Katya Gorchinskaya, Editor
Kyiv Post editor Katya Gorchinskaya writes: Growing crowds take on to traditional Ukrainian dress, but what actually is the core of modern Ukrainian identity?
If there is one thing that struck me at the latest Krayina Mriy ethnic music festival, it's the crowd of people wearing traditional dress. Their number seems to be growing rapidly each year, and just about outnumbered us, plainly clothed, this time on June 27.
It's as if people are coming out of the closet more and more and are becoming proud to be Ukrainian. They are ready to show off their ethnicity and celebrate it. But what is it that they are celebrating? What does it mean to be Ukrainian? What makes the essence of the modern Ukrainian identity? There is plenty to be said here.
When I first went to Scotland about 15 years ago, I was astounded by the ease and pride with which this small nation slipped into traditional clothes for grand celebrations and everyday living alike. Impracticalities of the kilt did not seem to bother the local men.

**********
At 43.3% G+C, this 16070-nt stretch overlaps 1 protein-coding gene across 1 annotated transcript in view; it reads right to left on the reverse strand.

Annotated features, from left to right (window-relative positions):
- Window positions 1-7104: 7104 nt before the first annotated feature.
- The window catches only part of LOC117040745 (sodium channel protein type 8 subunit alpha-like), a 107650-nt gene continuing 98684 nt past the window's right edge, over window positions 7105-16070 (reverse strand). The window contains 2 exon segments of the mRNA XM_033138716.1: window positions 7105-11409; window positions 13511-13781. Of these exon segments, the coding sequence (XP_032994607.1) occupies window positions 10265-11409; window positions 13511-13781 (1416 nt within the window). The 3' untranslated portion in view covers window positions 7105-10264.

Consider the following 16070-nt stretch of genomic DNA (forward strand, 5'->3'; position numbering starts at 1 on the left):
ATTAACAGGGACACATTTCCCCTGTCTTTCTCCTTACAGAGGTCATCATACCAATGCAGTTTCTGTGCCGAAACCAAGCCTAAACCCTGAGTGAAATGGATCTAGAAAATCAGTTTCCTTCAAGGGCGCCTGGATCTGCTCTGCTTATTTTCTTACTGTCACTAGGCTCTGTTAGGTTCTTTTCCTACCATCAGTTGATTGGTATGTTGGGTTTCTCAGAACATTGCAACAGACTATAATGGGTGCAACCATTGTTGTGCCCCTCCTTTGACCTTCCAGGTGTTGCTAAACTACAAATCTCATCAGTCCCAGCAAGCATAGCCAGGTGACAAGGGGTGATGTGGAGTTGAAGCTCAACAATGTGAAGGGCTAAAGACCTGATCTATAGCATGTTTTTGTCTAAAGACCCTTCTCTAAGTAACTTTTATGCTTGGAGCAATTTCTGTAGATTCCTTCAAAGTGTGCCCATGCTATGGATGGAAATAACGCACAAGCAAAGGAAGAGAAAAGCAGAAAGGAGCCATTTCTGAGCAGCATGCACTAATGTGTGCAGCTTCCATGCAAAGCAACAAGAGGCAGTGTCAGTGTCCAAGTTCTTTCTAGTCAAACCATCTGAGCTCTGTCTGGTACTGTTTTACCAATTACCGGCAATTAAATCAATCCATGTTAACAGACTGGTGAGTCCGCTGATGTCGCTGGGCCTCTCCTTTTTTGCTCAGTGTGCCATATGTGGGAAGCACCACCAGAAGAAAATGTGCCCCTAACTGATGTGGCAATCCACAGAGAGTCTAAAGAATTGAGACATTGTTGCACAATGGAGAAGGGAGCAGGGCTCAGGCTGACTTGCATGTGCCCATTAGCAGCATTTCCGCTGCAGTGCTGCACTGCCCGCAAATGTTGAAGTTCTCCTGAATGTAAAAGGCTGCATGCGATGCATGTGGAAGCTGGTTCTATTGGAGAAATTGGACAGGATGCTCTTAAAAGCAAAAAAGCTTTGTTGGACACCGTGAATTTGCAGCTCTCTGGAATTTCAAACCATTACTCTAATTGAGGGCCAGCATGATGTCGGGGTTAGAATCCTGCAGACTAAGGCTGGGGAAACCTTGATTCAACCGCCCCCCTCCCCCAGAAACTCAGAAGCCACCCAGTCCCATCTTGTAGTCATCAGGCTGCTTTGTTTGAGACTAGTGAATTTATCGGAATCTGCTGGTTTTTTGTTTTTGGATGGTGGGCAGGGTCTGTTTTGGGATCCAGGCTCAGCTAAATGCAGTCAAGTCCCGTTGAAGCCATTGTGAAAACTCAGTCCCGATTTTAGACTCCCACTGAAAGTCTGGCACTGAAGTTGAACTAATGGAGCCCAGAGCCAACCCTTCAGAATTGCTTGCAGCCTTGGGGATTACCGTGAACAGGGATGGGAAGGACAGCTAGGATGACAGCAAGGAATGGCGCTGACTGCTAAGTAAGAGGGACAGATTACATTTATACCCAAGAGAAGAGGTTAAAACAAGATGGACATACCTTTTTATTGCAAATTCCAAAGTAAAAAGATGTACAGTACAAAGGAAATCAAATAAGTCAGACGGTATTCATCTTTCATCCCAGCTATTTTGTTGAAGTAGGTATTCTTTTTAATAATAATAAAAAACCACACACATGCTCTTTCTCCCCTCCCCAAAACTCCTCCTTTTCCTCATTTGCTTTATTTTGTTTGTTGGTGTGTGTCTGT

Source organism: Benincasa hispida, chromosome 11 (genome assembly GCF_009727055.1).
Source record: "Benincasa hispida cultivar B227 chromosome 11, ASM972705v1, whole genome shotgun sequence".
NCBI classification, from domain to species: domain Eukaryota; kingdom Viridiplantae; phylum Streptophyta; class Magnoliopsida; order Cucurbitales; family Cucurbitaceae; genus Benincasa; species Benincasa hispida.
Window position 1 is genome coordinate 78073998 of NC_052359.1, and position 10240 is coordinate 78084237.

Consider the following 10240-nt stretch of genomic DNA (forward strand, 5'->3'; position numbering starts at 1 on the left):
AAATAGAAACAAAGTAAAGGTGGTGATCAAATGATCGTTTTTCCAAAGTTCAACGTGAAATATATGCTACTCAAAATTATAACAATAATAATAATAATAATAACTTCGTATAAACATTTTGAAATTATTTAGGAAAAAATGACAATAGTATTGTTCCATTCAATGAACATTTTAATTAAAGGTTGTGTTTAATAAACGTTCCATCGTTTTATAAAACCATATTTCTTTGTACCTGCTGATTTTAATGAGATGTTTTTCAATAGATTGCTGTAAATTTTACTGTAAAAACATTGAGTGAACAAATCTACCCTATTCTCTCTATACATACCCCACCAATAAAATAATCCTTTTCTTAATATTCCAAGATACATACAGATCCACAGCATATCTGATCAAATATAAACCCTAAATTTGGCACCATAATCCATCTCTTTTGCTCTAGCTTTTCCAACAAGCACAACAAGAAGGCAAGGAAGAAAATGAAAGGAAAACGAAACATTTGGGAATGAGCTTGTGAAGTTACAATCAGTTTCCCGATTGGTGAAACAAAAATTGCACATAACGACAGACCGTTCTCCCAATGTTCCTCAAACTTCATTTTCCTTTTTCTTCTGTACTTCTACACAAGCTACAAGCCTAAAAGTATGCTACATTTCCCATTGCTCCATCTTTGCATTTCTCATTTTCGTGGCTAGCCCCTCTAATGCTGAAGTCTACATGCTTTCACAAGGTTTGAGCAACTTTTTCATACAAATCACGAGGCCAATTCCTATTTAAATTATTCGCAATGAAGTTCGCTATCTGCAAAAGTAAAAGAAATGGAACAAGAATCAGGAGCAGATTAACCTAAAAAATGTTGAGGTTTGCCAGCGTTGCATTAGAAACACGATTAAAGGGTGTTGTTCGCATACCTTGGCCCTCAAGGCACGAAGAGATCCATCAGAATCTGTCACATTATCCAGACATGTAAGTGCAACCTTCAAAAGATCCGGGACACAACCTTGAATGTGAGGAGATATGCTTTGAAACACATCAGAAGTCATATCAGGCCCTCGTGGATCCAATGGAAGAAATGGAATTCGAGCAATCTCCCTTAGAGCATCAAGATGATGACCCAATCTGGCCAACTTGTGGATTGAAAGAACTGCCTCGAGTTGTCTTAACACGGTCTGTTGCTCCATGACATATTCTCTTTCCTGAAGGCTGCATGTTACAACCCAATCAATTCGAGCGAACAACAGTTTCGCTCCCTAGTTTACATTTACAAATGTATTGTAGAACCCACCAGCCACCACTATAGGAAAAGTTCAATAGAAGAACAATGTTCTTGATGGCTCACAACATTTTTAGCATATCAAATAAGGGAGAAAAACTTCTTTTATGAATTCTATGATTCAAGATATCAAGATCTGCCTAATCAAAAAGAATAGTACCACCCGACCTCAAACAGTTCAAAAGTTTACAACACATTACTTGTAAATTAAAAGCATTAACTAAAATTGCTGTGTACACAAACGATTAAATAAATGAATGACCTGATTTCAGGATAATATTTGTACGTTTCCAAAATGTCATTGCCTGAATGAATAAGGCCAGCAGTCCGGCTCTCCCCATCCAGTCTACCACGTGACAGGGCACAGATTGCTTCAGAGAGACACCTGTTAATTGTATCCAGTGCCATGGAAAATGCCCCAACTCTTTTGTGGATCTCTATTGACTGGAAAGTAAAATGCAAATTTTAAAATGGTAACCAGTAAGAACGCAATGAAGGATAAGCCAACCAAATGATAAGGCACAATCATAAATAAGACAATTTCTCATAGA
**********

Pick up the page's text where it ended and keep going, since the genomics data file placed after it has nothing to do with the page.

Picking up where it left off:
In Ukraine, it was different. Nobody wore the plakhta, the wonderful female skirts whose patterns varied from region to region, and even from family to family. Traditional embroidered shirts, or vyshivankas, seemed to be reserved to the freaky mustachioed old men in the center of Lviv debating something hotly. Some politicians wore them too, but it always looked out of place and out of context.
There has been a slight shift since then. Although traditional Ukrainian clothes have not yet been adapted to modern requirements, patterns, colors and other elements of national dress have been seeping into street and high fashion, and increasingly inspiring the younger generations. It's a lot more common now to see people wearing vyshivankas, and not all of them come from western Ukraine. National dress is slowly reintegrating into the national identity.